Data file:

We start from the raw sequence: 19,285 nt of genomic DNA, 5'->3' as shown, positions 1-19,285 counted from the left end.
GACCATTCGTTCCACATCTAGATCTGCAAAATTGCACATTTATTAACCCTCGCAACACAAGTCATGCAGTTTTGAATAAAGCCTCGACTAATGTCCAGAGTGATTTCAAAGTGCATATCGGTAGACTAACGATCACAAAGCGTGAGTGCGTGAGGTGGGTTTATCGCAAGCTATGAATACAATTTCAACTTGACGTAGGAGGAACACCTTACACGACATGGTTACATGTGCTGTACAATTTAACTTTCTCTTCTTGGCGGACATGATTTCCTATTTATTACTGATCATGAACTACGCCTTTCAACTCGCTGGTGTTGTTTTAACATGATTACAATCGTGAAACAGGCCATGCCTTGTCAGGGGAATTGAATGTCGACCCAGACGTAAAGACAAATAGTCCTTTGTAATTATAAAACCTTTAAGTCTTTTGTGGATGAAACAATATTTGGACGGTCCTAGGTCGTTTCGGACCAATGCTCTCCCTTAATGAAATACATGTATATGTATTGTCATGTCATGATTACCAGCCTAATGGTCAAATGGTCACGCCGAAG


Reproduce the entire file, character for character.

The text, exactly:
We start from the raw sequence: 19,285 nt of genomic DNA, 5'->3' as shown, positions 1-19,285 counted from the left end.
GACCATTCGTTCCACATCTAGATCTGCAAAATTGCACATTTATTAACCCTCGCAACACAAGTCATGCAGTTTTGAATAAAGCCTCGACTAATGTCCAGAGTGATTTCAAAGTGCATATCGGTAGACTAACGATCACAAAGCGTGAGTGCGTGAGGTGGGTTTATCGCAAGCTATGAATACAATTTCAACTTGACGTAGGAGGAACACCTTACACGACATGGTTACATGTGCTGTACAATTTAACTTTCTCTTCTTGGCGGACATGATTTCCTATTTATTACTGATCATGAACTACGCCTTTCAACTCGCTGGTGTTGTTTTAACATGATTACAATCGTGAAACAGGCCATGCCTTGTCAGGGGAATTGAATGTCGACCCAGACGTAAAGACAAATAGTCCTTTGTAATTATAAAACCTTTAAGTCTTTTGTGGATGAAACAATATTTGGACGGTCCTAGGTCGTTTCGGACCAATGCTCTCCCTTAATGAAATACATGTATATGTATTGTCATGTCATGATTACCAGCCTAATGGTCAAATGGTCACGCCGAAG